occurs when a female Anopheles mosquito injects sporozoites while
taking a blood meal.
spozoites move to the liver, enter liver cells and replicate asexually
through schizogony. This is the exoerythrocytic stage.
Merozoites from the liver infect red blood cells and replicate asexually
through schizogony. This is the erythrocytic stage.
Merozoites continue to burst from RBCs and infect new RBCs in a periodic
cycle of 48-72 hours depending on the species.
Some parasites will differentiate into the sexual stages, called gametocytes.
The life cycle is continued when an Anopheles mosquito ingests gametocytes
during a blood meal.
Infection with Plasmodium
species leads to chracteristic fever and chills, often accompanied by headaches,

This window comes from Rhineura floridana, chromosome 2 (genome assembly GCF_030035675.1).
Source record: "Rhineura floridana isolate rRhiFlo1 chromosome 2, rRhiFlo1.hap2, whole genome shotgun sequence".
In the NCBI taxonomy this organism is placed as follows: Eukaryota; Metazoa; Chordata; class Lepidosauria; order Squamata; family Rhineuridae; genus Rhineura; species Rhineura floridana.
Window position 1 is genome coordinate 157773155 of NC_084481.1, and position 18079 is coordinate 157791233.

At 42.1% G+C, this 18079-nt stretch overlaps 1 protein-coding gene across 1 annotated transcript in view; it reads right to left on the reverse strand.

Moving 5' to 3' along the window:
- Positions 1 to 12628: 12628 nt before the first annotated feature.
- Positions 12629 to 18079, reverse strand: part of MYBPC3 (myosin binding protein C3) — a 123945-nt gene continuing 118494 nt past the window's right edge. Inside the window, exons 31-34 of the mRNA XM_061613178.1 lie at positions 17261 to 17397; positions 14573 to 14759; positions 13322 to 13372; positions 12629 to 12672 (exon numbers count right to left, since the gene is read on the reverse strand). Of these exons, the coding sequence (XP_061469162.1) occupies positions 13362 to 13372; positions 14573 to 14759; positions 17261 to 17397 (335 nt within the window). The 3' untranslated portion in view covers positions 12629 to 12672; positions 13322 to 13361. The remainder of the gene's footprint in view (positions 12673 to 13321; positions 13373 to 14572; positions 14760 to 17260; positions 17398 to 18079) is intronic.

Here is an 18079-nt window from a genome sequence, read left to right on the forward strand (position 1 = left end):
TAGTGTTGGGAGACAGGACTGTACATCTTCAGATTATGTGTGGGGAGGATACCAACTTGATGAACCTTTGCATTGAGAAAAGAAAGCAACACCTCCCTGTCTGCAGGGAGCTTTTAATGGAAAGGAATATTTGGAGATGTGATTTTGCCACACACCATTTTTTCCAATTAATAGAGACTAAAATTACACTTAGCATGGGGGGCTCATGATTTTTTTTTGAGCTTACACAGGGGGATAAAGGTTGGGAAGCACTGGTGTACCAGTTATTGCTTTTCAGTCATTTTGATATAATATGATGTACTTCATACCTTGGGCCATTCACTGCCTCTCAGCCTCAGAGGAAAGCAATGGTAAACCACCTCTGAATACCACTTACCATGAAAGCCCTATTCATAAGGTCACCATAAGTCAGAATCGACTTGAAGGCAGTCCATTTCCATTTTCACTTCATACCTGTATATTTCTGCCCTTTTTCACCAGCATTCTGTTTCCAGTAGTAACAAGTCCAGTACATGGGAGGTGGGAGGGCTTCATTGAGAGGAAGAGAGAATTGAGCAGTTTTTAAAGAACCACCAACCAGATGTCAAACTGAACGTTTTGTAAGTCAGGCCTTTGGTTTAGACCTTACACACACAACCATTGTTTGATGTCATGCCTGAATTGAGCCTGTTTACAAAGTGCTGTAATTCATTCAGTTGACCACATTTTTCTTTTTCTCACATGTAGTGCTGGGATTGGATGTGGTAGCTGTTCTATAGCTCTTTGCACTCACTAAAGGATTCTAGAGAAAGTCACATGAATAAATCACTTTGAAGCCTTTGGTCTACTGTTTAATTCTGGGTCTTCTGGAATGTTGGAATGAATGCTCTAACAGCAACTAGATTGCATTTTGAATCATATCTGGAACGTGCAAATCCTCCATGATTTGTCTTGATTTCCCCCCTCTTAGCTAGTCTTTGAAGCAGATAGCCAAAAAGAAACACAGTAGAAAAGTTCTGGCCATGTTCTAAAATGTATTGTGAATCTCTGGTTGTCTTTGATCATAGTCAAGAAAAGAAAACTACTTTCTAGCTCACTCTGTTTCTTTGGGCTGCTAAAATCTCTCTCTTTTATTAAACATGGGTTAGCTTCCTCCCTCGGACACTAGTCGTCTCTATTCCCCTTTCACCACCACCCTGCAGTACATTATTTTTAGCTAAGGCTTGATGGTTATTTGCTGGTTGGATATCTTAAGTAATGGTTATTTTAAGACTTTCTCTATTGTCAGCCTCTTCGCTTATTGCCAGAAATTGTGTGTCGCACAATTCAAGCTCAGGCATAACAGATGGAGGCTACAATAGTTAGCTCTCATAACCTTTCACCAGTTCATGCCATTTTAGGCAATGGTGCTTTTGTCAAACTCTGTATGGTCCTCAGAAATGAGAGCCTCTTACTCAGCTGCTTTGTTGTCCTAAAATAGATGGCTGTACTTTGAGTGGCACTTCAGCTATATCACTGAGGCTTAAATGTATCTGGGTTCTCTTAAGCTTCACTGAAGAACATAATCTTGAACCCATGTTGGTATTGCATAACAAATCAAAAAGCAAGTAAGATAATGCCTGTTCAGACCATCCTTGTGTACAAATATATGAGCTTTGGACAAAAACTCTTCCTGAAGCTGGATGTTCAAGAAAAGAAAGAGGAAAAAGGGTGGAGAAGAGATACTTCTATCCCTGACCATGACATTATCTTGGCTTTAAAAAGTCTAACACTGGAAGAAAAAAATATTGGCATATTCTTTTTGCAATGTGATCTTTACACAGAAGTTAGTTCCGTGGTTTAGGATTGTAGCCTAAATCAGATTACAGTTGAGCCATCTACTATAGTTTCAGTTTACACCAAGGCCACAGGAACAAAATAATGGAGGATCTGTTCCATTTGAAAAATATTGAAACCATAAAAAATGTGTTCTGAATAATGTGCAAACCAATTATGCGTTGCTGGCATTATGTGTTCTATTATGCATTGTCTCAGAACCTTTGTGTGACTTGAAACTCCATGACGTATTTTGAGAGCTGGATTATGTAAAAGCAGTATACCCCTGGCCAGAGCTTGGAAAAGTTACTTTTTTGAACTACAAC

muscle soreness, weakness, vomiting and diarrhea.
Other symptoms include an enlarged
spleen, anemia, lung or kidney dysfunction and neurological problems.
Infection with Plasmodium falciparum
is often the most severe and involves infection in the brain (cerebral
malaria), kidney failure, and severe anemia that may lead to death.
Infection with P. vivax often leads to complications of the spleen
or spleen rupture.
A dormant stage of P. ovale
and P. vivax may remain in the liver for weeks or years after the
intial infection. These parasites may then enter the bloodstream
and cause relapses long afterwards.